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Wealth Preservation & Business Strategies

What Should LGBTQ+ People Know about Estate Planning?

Las Vegas's Estate Planning Resource

The conversation about being prepared for the passing of a partner can be difficult to have but navigating the issue can be more complicated for LGBTQ+ families.

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Of course, it can be incredibly hard to experience a period of mourning, loss and grief, and then also be forced to navigate the legal complexities and probate and estate planning and try to determine these complicated issues.

Fox 17’s recent article entitled “Estate planning can be complicated for LGBTQ+ families” explains that when someone passes away without a will, they’re considered to have died intestate.

States all have different laws that apply, when someone dies intestate or without a will.

State law typically says that blood relatives have priority, if you’re not married. Therefore, if you’re in a same-sex relationship but not married (or any relationship but not married), the result may not be what you want.

There are several specific estate planning documents that everyone should have in place to make certain that their loved one is protected and provided for, in the event of their passing or being incapacitated.

This means that every adult should have a basic estate plan that includes a will, perhaps a trust and a set of healthcare documents that plan for incapacity during their lifetime.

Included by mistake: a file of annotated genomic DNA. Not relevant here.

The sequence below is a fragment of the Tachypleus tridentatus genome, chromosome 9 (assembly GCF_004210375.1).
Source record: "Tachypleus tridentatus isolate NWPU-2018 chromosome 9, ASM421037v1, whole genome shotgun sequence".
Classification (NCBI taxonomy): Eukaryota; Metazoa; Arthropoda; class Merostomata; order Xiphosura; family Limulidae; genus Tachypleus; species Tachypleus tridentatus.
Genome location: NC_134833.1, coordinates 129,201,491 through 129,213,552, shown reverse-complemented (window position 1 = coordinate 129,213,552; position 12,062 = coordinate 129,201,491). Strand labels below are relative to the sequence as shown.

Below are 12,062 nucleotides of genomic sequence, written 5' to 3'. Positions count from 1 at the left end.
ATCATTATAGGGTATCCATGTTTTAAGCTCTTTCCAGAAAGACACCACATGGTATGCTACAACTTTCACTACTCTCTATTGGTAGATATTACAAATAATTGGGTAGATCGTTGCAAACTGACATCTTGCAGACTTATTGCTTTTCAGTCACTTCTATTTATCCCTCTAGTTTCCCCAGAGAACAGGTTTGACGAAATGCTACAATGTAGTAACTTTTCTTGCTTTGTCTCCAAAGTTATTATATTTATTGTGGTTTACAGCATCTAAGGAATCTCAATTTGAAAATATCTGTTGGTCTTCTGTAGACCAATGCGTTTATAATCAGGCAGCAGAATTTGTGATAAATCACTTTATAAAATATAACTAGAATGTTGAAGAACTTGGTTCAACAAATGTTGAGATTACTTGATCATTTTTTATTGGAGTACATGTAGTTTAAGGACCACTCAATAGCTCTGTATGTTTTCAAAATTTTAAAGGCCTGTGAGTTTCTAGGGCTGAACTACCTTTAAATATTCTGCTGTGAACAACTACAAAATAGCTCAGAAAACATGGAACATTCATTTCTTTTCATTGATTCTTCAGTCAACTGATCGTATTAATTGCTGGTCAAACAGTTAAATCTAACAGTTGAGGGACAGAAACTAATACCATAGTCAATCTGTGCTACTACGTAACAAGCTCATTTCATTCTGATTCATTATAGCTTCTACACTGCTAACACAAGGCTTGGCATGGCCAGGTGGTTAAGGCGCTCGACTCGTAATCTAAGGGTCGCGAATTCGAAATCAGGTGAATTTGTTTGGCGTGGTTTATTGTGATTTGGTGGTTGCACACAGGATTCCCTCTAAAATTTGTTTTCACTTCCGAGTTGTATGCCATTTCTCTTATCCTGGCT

If you don’t have a health care directive, and you’re in an unmarried relationship, your partner may not have any legal rights to care for you or make decisions on your behalf.

You can state your wishes in a medical power of attorney or healthcare directive.

If you fail to have these documents squared away, a partner could even face difficulties caring for an adopted child, in some situations.

There are many cases of same-sex couples where there’s one biological parent, and the other parent is not a biological parent but hasn’t yet legally adopted the child.

Without that legal adoption in place, that non-biological parent may not have any legal rights to care for those children, if the biological parent were to pass away.

Don’t let unfortunate and even disastrous circumstances result from your failure to plan your estate.

Speak with an experienced estate planning attorney today.